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Cattle Economics: Stocker Cattle Sins and Servitude

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Andrew Griffith

Dr. Andrew Griffith
Assistant Professor
Department of Agricultural and Resource Economics
P: 865-974-7480

The stocker cattle business can be extremely rewarding when a producer follows all of the rules and devotes his or her time to the cattle purchased. The stocker cattle business can be extremely devastating if the rules are not kept and the producer does not put in the time. What is this fool talking about? Give me a chance to explain, and I think it will all make sense in the end.

The rules of stocker cattle production: 1) buy them right, 2) keep them alive, 3) help them grow, and 4) sell them better than they were bought. Producers who can follow these four rules are champions of the cattle industry. Producers who find out they cannot follow these four rules generally do something else. However, to achieve these four rules, it takes significant time, effort, and often patience to be successful.

Buy them right: Many people will think this is just about the price, but there is much more than that. Some producers buy their own cattle while others will have someone else purchase their cattle. The key to purchasing cattle is finding the cattle with the characteristics that fit the stocker program. The ideal calf for many operations is a thin calf that is “hardened” and that can be upgraded. However, that may not be the case for every operation as some operations are better off taking in the top end cattle and growing them quickly to have a faster turnover of cattle.

Keep them alive: This can seem easy on some turns of cattle and then the next turn feels like the Grim Reaper is standing watch. Several things contribute to keeping cattle alive including a good nutrition and mineral program, vaccination protocol, and a keen eye for identifying sick cattle. Identifying sick cattle is where patience comes in. Cattle will communicate their sickness by not eating, dull and sunken eyes, lethargy, and/or a fever. The issue is when a person first enters the field, pasture, or pen the cattle are in, cattle attempt to hide these signs. This is when a person has to be patient and allow the animal to display one or more of the signs. After determining a calf is sick, the producer then has to diagnose what is causing these symptoms, which can be even more difficult. Proper diagnosis improves response to treatment.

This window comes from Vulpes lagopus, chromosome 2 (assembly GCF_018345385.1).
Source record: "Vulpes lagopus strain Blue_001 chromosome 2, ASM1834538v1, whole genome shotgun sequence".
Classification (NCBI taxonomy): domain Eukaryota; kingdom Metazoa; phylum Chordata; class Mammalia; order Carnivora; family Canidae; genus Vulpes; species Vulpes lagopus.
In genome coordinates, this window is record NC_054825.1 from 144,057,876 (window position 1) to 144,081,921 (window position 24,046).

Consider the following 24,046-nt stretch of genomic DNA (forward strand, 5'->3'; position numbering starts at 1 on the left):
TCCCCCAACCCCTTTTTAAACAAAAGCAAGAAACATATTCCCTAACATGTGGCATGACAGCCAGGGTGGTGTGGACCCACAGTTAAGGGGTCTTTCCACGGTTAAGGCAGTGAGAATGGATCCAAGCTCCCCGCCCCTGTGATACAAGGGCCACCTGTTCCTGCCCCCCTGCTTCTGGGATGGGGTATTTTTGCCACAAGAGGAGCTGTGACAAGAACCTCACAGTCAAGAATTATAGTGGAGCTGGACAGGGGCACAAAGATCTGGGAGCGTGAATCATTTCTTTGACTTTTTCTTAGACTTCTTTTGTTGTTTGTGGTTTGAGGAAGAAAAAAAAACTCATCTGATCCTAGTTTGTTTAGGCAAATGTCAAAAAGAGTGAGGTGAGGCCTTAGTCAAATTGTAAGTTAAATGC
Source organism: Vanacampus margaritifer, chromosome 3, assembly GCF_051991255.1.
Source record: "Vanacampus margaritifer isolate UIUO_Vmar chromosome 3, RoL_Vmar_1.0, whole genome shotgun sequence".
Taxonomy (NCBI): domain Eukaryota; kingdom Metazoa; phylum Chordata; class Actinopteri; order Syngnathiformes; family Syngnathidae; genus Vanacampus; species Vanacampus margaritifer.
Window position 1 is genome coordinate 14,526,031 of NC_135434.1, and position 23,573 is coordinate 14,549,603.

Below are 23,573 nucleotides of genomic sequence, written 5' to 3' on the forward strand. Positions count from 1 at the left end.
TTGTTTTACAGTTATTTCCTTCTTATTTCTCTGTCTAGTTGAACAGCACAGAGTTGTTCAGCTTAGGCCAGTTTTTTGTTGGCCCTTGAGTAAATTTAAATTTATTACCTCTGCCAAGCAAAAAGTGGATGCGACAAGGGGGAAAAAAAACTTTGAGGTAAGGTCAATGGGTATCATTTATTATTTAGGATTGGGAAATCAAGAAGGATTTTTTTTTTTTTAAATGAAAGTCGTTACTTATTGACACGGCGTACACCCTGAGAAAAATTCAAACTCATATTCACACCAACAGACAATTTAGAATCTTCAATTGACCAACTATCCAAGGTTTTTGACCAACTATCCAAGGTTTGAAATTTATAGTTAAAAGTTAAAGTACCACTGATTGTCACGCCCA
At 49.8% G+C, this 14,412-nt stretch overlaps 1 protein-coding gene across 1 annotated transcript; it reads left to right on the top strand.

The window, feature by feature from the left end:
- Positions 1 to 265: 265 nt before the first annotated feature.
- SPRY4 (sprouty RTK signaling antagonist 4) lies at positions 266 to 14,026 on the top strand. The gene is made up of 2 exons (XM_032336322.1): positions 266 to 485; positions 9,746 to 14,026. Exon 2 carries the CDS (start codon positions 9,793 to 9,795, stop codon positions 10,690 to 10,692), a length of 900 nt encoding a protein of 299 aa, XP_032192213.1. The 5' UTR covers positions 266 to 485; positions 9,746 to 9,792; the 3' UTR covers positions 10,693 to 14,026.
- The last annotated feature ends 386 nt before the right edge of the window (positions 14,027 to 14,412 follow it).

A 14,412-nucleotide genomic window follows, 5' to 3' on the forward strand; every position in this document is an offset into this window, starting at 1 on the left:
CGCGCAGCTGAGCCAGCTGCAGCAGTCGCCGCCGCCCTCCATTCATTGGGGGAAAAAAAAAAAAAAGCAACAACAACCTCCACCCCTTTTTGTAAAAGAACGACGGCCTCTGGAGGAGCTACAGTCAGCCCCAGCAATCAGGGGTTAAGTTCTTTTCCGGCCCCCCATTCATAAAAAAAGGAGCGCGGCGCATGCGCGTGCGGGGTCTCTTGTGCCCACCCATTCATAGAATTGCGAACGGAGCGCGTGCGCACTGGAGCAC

Help them grow: There is no way to make them grow, but if the correct feed sources are available then the animals will grow to their genetic potential. The feed source generally depends on the time of year and the cost, but a higher plain of nutrition will often help calves to get started quicker after purchase and help them to continue growing near peak potential through the stocker and backgrounding phases. It is a balancing act to keep cattle growing at an acceptable rate and to manage cost of gain.

Sell them better than they were bought: This has two meanings. The first is the cattle should appear to be better cattle than when they were purchased. In other words, they should be in the right condition, healthy, and look like cattle that are ready to enter the feedlot. The second meaning is the actual sell of the cattle. Cattle should be packaged in such a way that buyers want the cattle and are willing to compete for the animals being offered for sale to achieve an acceptable price.

Anyone who is willing to be a servant to these four rules can be successful in the stocker business. However, sinning against just one rule on a turn of cattle will most likely result in disappointment. This disappointment comes in two forms: price and pocketbook.

Spring Outlook: The calf market has shown some strength at auction markets, but as of the time of this writing, there were still some profitable opportunities. The value of gain when buying a 550 pound steer in March or April and carrying him to 800 pounds and sold in August was $1.39 per pound. This is the value of gain that could be locked in using the futures market given the expected basis in Tennessee. Similar values of gain can be achieved for cattle being marketed from September through November. The one issue with this calculation is that the output price would have to be locked in at the time of purchase to achieve the value of gain. The failure to hedge and a decline in the market price would subsequently reduce the value of gain. The values may be different by the time anyone reads this, but some back of the feed sack math could go a long way.